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Review: The Prime of Miss Jean Brodie

February 16, 2010

Publisher: Penguin/2000

(originally published by Macmillan/1961)

Paperback: 144 pages


When an unbridled schoolmistress with advanced ideas is in her prime the classroom can take on a new identity and no one can predict what will happen. Jean Brodie is a teacher whose unconventional ideas put her at odds with the other members of staff at the Marcia Blaine School in Edinburgh, as she endeavours to shape the lives of the select group of girls who form her set.


In The Prime of Miss Jean Brodie, Muriel Spark plays with narrative chronology to portray a set of characters in the past and future and how their teacher, Miss Jean Brodie, influenced them. By playing with the chronology of the story, showing us events in the future, Spark imbues the characters and situations with more complexity. We wonder what their motivations are and how it connects to future events.

Miss Jean Brodie isn’t an altogether sympathetic character; never downright malicious or even “evil”, she is, however, a overbearing and pompous woman who manipulates her class into moulds of her creation. Yet, is she all bad? she does try and open the girls’ minds. She wants them to think for themselves, to not be hindered by conventional wisdom.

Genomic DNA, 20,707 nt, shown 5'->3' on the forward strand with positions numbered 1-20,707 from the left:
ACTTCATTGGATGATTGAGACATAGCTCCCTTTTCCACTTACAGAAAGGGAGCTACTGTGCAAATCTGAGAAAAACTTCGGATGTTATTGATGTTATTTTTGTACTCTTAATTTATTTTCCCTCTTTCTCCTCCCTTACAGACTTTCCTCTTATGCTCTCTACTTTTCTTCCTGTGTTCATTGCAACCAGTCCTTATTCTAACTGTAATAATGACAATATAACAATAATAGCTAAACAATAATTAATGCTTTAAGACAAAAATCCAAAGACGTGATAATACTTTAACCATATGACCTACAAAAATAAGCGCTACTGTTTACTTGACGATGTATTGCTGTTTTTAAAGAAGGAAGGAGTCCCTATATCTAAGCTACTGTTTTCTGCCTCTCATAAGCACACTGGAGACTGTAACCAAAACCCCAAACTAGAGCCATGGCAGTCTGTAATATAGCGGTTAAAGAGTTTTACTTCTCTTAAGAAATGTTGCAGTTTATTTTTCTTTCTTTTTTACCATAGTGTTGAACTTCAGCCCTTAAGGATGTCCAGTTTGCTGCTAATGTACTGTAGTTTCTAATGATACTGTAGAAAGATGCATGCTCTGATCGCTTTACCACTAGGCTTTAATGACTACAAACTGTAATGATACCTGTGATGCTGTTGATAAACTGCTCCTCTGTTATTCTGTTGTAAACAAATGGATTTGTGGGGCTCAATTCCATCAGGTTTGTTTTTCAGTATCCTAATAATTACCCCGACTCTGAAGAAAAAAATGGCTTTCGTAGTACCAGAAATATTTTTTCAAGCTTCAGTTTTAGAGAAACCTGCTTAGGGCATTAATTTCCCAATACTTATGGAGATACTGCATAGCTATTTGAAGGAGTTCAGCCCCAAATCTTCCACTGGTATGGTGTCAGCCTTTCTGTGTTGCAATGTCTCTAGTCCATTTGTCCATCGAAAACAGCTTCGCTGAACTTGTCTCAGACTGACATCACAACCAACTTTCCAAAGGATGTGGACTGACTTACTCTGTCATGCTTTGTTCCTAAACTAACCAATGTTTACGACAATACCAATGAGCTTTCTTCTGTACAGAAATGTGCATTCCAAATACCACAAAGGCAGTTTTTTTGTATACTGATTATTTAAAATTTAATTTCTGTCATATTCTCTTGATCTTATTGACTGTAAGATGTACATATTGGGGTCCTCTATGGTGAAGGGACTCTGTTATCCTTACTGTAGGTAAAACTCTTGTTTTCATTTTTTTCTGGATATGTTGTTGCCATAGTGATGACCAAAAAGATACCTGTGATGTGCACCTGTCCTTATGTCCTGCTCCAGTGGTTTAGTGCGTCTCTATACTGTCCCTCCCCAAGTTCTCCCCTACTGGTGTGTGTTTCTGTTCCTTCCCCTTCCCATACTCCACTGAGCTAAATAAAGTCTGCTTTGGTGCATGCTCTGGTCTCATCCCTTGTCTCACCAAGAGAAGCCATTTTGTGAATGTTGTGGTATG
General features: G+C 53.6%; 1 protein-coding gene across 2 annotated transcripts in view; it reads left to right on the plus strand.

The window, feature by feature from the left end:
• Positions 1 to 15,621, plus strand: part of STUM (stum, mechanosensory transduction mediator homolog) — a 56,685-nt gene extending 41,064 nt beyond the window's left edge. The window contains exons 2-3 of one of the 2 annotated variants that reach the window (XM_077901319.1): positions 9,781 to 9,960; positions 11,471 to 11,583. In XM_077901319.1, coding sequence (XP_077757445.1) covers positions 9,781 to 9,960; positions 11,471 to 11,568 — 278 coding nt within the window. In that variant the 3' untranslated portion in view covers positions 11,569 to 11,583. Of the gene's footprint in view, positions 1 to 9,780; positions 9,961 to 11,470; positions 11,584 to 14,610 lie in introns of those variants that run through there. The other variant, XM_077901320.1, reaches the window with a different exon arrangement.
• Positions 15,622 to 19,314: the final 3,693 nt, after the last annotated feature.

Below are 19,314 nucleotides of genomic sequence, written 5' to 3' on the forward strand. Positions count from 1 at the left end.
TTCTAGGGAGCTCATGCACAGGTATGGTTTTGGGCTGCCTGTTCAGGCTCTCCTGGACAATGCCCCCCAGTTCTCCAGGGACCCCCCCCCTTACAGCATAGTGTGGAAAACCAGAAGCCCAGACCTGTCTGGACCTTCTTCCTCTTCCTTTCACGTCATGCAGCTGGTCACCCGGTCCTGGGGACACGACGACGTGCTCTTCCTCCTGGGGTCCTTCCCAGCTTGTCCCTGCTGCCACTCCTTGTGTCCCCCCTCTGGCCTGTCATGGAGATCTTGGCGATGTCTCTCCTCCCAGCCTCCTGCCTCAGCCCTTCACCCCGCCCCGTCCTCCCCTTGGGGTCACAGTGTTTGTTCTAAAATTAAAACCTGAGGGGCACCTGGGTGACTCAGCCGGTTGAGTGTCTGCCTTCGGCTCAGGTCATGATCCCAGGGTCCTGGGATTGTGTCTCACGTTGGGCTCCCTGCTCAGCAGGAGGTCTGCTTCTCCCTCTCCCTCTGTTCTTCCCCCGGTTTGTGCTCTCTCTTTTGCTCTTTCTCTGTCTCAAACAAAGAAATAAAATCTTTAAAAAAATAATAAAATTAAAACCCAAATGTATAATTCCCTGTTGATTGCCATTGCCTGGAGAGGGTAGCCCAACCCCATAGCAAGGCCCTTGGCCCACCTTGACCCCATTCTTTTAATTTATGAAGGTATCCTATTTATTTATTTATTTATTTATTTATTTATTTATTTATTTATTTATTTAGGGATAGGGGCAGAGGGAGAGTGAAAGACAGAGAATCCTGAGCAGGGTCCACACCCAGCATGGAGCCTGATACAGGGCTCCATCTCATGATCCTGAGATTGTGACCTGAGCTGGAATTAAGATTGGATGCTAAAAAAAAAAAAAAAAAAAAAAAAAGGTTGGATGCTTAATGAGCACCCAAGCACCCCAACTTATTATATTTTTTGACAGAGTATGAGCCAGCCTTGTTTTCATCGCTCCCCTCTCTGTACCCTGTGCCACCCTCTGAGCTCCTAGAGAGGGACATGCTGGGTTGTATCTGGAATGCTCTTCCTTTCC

She is certainly an interesting character but the reader is never allowed to fully understand her, we’re never fully invited into her psyche. Portrayed through a prism of the Brodie set, Miss Jean Brodie never becomes a fully embodied character. There is a curious distancing affect happening, the narrative voice is omniscient and exists outside the realm of the narrative. It is our guide and then there is another level of detachment, the Brodie set itself, where we understand and see Miss Jean Brodie only through the eyes, somewhat juvenile eyes, of her class. She is built up through the eyes of others.

Miss Jean Brodie is the central figure in these young girls’ lives, yet is she the central figure of the novel. Spark has distanced Brodie from the reader to give us the idea that these are based upon subjective memories. The Brodie Set didn’t know who Miss Brodie was, and think back to your childhood teachers, you didn’t know who they were in their personal lives.


A delightfully written story populated with a believable characterisation, The Prime of Miss Jean Brodie is worthy of its status as a classic of literature.


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